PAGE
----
Why the GOP Will be Forced to Adjust Course on Climate Change

EiMitch1/05/2013 5:58:01 pm PST

re: #8 lostlakehiker

Rates should go up for land that has already been flooded once and figures to be flooded again. And again and again and again. This will prompt people who have already been flooded out to NOT rebuild, but to take the money they get from their insurance settlement and build elsewhere, on higher ground.

So to follow that logic consistently, people should stop living near water because of flood risk, stop living in the midwestern US because of tornado risk, stop living near forests because of wildfire risk, stop living in the southwest because of drought risk, stop living on the west coast because of earthquake risk…

re: #9 lostlakehiker

Insurance for fire and wind and rain damage ought to be priced to reflect the new realities of risk. This will impact everybody everywhere. But the risk itself is the reason that it impacts people.

Wait! You already considered that, and think its a good thing?!

Earth to lostlakehiker: Most people can’t afford to move on command, even with insurance payouts! Its easy to talk about building new places with more efficient technologies. But the who the hell can afford it? I can tell you who can’t: the majority!

Some of these subsidies go to small fish, but a lot of them go to rich people with second homes right on the beach.

The areas which suffered the most damage in NY & NJ were not wealthy, fyi. For all your complaints about “subsidies,” what you’re proposing would for all intents and purposes be a regressive tax. Meaning that it impacts lower-income people disproportionately hard.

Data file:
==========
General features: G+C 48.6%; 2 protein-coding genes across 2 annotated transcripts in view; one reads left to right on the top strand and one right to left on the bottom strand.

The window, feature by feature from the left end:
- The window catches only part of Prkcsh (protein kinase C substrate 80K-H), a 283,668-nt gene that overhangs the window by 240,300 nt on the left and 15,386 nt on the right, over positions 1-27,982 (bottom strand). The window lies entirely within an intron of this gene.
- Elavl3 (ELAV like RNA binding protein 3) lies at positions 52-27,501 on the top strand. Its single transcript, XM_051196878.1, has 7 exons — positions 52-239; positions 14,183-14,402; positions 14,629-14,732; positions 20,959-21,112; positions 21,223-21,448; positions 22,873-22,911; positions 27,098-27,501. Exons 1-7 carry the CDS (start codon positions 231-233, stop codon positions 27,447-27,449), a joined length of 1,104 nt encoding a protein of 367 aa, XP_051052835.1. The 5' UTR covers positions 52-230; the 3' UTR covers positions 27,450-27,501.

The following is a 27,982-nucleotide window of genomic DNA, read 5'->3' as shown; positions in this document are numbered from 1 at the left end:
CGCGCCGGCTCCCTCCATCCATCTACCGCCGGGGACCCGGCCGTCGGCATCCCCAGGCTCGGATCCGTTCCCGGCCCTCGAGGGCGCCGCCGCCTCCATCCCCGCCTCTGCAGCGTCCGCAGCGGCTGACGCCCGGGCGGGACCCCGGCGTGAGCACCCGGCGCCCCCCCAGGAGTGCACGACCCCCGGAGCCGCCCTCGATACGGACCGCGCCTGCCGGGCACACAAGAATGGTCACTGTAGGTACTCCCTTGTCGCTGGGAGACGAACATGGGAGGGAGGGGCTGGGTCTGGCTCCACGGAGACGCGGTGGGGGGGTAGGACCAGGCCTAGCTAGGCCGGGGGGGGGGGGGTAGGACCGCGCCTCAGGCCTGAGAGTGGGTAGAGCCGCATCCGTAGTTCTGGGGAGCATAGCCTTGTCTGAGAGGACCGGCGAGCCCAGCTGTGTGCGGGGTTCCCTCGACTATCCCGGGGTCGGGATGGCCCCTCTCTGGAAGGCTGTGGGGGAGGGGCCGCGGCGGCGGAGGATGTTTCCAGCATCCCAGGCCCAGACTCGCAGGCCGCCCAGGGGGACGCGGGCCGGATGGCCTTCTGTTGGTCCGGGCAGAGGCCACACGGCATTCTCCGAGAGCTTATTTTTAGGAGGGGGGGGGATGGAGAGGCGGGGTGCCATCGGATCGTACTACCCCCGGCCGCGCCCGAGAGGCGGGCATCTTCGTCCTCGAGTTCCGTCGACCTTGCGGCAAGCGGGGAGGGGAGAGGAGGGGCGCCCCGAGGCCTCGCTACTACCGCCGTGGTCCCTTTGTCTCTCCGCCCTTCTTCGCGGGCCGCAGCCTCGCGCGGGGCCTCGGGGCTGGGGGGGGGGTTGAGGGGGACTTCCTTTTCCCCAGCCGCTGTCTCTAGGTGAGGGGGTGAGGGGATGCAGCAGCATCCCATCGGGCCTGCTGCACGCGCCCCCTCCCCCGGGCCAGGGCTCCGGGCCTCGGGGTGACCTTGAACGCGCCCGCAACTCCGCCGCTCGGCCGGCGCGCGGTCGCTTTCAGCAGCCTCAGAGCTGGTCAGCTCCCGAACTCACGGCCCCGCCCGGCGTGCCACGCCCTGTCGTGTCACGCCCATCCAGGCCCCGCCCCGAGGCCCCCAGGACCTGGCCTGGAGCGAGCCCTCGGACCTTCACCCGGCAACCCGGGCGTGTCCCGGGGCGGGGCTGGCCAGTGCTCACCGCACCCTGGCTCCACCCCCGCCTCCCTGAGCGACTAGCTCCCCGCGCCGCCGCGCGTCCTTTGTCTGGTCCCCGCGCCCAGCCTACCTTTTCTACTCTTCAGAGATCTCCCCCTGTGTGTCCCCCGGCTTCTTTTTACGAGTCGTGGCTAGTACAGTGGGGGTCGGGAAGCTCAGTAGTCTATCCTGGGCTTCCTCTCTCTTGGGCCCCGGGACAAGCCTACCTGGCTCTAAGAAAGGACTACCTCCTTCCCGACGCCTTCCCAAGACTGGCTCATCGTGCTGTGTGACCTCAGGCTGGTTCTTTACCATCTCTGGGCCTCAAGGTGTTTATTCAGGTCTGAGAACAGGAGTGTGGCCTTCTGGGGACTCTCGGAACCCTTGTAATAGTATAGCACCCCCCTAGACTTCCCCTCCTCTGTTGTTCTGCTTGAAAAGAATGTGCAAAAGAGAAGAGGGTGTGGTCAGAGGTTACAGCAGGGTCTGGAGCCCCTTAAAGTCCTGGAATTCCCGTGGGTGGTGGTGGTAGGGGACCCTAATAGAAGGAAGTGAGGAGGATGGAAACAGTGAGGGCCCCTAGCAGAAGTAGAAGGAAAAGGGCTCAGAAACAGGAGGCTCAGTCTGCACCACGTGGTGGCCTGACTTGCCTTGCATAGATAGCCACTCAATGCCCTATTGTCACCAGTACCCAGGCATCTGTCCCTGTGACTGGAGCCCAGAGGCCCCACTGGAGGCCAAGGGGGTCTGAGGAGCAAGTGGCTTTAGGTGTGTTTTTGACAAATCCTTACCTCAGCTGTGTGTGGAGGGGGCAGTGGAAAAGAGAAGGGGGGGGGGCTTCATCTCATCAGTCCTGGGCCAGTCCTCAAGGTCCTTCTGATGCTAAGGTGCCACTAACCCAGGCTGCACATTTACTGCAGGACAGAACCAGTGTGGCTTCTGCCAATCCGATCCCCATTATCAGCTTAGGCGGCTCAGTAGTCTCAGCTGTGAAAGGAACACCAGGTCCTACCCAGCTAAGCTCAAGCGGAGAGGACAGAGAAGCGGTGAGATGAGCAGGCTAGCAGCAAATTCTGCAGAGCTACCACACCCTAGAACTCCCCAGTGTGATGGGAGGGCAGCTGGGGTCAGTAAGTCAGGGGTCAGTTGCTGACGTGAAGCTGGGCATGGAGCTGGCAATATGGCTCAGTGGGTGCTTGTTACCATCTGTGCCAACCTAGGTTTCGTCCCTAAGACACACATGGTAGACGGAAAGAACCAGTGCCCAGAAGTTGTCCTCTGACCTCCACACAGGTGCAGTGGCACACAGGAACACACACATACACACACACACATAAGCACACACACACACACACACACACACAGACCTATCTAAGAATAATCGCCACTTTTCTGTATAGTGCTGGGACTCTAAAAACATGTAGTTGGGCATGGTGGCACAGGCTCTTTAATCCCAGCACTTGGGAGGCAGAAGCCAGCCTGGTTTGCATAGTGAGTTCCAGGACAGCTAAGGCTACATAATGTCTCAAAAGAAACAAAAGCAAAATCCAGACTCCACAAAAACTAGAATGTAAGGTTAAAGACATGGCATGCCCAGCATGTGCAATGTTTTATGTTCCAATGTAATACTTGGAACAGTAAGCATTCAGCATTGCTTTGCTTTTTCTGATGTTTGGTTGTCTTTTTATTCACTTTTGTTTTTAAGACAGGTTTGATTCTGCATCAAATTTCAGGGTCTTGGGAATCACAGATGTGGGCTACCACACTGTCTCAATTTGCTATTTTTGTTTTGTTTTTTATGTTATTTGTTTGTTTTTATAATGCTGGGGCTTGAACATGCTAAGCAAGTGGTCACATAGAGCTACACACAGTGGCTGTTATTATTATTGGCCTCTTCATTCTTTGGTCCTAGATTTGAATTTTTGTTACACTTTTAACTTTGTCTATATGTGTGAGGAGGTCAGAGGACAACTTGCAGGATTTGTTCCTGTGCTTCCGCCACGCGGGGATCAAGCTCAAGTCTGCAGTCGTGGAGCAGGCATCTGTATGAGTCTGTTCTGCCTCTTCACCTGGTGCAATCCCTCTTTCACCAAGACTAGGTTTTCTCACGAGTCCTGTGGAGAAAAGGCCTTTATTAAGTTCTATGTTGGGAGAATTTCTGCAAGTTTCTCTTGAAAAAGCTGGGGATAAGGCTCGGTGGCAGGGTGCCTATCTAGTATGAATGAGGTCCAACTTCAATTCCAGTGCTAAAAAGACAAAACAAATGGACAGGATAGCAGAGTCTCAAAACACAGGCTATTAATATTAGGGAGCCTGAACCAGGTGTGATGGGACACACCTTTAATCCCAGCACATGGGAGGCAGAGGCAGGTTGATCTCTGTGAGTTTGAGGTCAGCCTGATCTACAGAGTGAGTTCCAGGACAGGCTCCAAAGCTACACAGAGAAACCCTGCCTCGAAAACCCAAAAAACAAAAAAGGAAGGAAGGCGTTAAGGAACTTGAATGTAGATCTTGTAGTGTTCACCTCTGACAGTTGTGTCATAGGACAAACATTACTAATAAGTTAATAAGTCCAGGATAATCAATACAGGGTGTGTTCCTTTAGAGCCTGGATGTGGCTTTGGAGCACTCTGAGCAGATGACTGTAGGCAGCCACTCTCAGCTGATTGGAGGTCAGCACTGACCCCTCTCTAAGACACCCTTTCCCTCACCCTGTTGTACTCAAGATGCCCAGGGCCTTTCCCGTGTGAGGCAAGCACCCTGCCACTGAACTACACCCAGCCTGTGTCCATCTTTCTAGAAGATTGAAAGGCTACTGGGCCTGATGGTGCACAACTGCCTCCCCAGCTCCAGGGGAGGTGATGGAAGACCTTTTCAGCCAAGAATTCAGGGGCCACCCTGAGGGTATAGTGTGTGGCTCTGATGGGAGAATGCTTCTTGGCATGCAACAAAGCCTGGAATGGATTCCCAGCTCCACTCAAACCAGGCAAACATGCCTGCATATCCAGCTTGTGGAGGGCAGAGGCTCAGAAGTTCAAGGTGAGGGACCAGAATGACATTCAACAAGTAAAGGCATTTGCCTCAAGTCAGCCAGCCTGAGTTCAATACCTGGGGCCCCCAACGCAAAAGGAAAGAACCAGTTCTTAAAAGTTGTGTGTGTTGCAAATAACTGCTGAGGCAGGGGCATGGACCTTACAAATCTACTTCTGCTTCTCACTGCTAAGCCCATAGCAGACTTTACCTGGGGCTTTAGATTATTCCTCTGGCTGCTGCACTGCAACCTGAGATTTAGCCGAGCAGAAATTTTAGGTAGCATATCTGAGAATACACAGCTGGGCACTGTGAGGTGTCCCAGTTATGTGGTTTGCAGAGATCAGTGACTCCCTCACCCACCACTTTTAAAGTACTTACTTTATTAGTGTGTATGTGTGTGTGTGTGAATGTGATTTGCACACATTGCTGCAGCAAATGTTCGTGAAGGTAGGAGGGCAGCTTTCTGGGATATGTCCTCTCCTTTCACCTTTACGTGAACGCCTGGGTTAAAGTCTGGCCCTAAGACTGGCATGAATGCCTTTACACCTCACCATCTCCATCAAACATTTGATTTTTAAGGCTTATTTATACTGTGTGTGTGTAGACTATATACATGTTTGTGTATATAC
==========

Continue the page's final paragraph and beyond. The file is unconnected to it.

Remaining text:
Farmers should not get crop insurance for planting crops that are very likely to fail, when they do fail. Do we subsidize planting corn in Death Valley? No. It would be absurd. As the climate shifts, we’re going to have to encourage farmers to limit their risk, not by planting what they know won’t grow and cashing their insurance checks, but by planting, say, sorghum, in place of corn. Sorghum is more heat tolerant and more drought tolerant.

Telling farmers “plant something else” is a far cry from telling them “get the f*** outta here!” Analogy fail.

The U.S. cannot do all that much about climate change by building a major quantity of wind/solar infrastructure at today’s state of the art.

On the contrary, today’s state of the art would be alot more effective simply by adding efficient, large-scale energy storage, aka mega-batteries. And those are just around the corner.

Frankly, this is a far more practical and cost effective solution than mass-exodi. (yeah, I pluralized exodus)

Oh, and if people were to relocate en mass, that would sharply drive up property values, pricing many more people out of moving. That, and adding to sprawl would cause more environmental damage, potentially making the “mitigated” problems worse.

Have I finally made it clear why forcing practically entire cities of people to move is absoludicrous? Or why using free-market mechanisms to “nudge” people into moving is nothing but social darwinism?